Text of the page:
Matthew 22:40 "On these two commandments depend the whole Law and the Prophets."
Mark 7:8 "Neglecting the commandment of God, you hold to the tradition of men."
Mark 7:9 He was also saying to them, "You are experts at setting aside the commandment of God in order to keep your tradition.
Mark 10:5 But Jesus said to them, "Because of your hardness of heart he wrote you this commandment.
Mark 10:19 "You know the commandments, 'DO NOT MURDER, DO NOT COMMIT ADULTERY, DO NOT STEAL, DO NOT BEAR FALSE WITNESS, Do not defraud, HONOR YOUR FATHER AND MOTHER.'"
Mark 12:28 One of the scribes came and heard them arguing, and recognizing that He had answered them well, asked Him, "What commandment is the foremost of all?"
Mark 12:31 "The second is this, 'YOU SHALL LOVE YOUR NEIGHBOR AS YOURSELF.' There is no other commandment greater than these."
Luke 1:6 They were both righteous in the sight of God, walking blamelessly in all the commandments and requirements of the Lord.
Luke 15:29 "But he answered and said to his father, 'Look! For so many years I have been serving you and I have never neglected a command of yours; and yet you have never given me a young goat, so that I might celebrate with my friends;
Luke 18:20 "You know the commandments, 'DO NOT COMMIT ADULTERY, DO NOT MURDER, DO NOT STEAL, DO NOT BEAR FALSE WITNESS, HONOR YOUR FATHER AND MOTHER.'"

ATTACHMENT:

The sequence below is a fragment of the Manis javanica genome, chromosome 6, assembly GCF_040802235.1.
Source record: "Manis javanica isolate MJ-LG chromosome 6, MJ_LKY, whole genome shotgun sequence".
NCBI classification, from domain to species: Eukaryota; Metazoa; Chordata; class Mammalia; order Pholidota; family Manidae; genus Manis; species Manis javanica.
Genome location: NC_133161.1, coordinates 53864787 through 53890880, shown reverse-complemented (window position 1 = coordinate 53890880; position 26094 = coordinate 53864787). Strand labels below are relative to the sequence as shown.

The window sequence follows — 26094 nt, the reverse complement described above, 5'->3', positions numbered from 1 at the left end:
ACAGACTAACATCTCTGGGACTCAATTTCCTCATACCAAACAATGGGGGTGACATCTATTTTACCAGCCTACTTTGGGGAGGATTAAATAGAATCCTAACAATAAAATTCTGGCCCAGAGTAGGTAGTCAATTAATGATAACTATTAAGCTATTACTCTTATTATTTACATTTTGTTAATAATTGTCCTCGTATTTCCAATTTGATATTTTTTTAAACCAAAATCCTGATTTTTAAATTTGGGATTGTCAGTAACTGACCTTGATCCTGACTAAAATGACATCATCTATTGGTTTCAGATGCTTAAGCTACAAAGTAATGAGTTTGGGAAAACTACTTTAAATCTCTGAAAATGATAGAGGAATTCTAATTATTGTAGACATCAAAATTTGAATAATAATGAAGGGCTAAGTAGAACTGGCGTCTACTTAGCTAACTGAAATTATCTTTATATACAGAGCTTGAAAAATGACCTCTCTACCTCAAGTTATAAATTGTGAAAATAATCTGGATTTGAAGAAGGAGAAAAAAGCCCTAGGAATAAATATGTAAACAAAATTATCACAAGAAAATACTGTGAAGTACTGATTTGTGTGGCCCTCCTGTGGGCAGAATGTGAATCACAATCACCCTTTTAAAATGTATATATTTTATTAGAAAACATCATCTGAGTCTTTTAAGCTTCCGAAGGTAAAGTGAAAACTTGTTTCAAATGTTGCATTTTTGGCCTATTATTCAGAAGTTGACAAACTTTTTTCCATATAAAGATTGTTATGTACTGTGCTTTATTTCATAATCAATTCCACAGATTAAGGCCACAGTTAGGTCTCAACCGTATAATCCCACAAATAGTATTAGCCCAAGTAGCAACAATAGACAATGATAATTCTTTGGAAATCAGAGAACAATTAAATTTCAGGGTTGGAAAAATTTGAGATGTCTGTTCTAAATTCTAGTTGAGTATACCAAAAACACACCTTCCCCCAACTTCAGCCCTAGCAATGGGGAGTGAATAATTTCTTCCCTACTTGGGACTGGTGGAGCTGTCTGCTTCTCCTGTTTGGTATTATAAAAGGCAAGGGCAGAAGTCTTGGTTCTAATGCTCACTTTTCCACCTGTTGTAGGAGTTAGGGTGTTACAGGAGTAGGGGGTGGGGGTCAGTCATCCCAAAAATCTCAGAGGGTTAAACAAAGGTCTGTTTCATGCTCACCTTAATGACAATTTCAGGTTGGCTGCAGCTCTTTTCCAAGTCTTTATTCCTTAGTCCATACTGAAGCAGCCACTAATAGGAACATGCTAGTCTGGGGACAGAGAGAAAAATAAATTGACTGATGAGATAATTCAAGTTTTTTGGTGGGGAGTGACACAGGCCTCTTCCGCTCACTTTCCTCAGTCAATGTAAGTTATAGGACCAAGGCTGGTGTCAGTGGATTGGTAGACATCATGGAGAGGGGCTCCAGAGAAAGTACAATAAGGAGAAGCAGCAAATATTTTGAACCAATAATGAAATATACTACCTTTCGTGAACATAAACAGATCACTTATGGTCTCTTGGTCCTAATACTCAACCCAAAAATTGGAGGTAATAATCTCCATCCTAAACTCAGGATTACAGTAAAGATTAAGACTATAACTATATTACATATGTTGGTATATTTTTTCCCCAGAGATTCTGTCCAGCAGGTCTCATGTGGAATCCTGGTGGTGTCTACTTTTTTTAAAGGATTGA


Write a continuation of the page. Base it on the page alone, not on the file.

Luke 23:56 Then they returned and prepared spices and perfumes. And on the Sabbath they rested according to the commandment.
John 10:18 "No one has taken it away from Me, but I lay it down on My own initiative. I have authority to lay it down, and I have authority to take it up again. This commandment I received from My Father."
John 11:57 Now the chief priests and the Pharisees had given orders that if anyone knew where He was, he was to report it, so that they might seize Him.
John 12:49 "For I did not speak on My own initiative, but the Father Himself who sent Me has given Me a commandment as to what to say and what to speak.
John 12:50 "I know that His commandment is eternal life; therefore the things I speak, I speak just as the Father has told Me."